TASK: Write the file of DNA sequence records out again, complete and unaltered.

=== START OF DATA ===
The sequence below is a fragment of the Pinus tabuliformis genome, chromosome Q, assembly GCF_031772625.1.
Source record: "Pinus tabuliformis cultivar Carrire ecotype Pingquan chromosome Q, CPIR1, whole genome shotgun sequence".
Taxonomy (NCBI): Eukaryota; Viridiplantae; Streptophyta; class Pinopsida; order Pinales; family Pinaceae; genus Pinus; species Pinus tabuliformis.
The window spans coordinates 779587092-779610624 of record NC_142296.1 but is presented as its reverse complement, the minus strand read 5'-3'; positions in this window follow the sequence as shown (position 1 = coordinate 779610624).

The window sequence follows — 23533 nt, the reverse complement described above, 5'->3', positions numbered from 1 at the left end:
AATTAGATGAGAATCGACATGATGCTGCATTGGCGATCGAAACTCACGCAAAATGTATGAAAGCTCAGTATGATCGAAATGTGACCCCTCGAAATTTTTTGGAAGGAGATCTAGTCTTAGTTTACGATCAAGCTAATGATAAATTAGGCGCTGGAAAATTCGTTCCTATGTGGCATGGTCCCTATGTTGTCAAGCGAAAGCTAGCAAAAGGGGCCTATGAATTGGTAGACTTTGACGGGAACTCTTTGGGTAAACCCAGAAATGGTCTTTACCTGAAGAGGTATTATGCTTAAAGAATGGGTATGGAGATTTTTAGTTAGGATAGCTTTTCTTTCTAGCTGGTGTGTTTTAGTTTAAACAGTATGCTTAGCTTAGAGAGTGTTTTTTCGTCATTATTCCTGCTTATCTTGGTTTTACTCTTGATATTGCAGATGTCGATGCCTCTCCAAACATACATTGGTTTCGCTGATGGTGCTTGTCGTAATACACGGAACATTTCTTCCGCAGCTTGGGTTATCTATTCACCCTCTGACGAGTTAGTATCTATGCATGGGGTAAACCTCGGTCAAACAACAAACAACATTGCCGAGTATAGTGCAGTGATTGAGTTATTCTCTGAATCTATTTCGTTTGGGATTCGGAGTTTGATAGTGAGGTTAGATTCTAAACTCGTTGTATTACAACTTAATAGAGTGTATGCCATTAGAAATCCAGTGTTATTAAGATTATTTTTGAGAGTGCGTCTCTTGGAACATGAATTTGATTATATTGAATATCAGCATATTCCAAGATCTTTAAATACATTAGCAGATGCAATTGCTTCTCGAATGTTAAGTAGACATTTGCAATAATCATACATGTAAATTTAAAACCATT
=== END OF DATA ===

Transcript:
The sequence below is a fragment of the Pinus tabuliformis genome, chromosome Q, assembly GCF_031772625.1.
Source record: "Pinus tabuliformis cultivar Carrire ecotype Pingquan chromosome Q, CPIR1, whole genome shotgun sequence".
Taxonomy (NCBI): Eukaryota; Viridiplantae; Streptophyta; class Pinopsida; order Pinales; family Pinaceae; genus Pinus; species Pinus tabuliformis.
The window spans coordinates 779587092-779610624 of record NC_142296.1 but is presented as its reverse complement, the minus strand read 5'-3'; positions in this window follow the sequence as shown (position 1 = coordinate 779610624).

The window sequence follows — 23533 nt, the reverse complement described above, 5'->3', positions numbered from 1 at the left end:
AATTAGATGAGAATCGACATGATGCTGCATTGGCGATCGAAACTCACGCAAAATGTATGAAAGCTCAGTATGATCGAAATGTGACCCCTCGAAATTTTTTGGAAGGAGATCTAGTCTTAGTTTACGATCAAGCTAATGATAAATTAGGCGCTGGAAAATTCGTTCCTATGTGGCATGGTCCCTATGTTGTCAAGCGAAAGCTAGCAAAAGGGGCCTATGAATTGGTAGACTTTGACGGGAACTCTTTGGGTAAACCCAGAAATGGTCTTTACCTGAAGAGGTATTATGCTTAAAGAATGGGTATGGAGATTTTTAGTTAGGATAGCTTTTCTTTCTAGCTGGTGTGTTTTAGTTTAAACAGTATGCTTAGCTTAGAGAGTGTTTTTTCGTCATTATTCCTGCTTATCTTGGTTTTACTCTTGATATTGCAGATGTCGATGCCTCTCCAAACATACATTGGTTTCGCTGATGGTGCTTGTCGTAATACACGGAACATTTCTTCCGCAGCTTGGGTTATCTATTCACCCTCTGACGAGTTAGTATCTATGCATGGGGTAAACCTCGGTCAAACAACAAACAACATTGCCGAGTATAGTGCAGTGATTGAGTTATTCTCTGAATCTATTTCGTTTGGGATTCGGAGTTTGATAGTGAGGTTAGATTCTAAACTCGTTGTATTACAACTTAATAGAGTGTATGCCATTAGAAATCCAGTGTTATTAAGATTATTTTTGAGAGTGCGTCTCTTGGAACATGAATTTGATTATATTGAATATCAGCATATTCCAAGATCTTTAAATACATTAGCAGATGCAATTGCTTCTCGAATGTTAAGTAGACATTTGCAATAATCATACATGTAAATTTAAAACCATT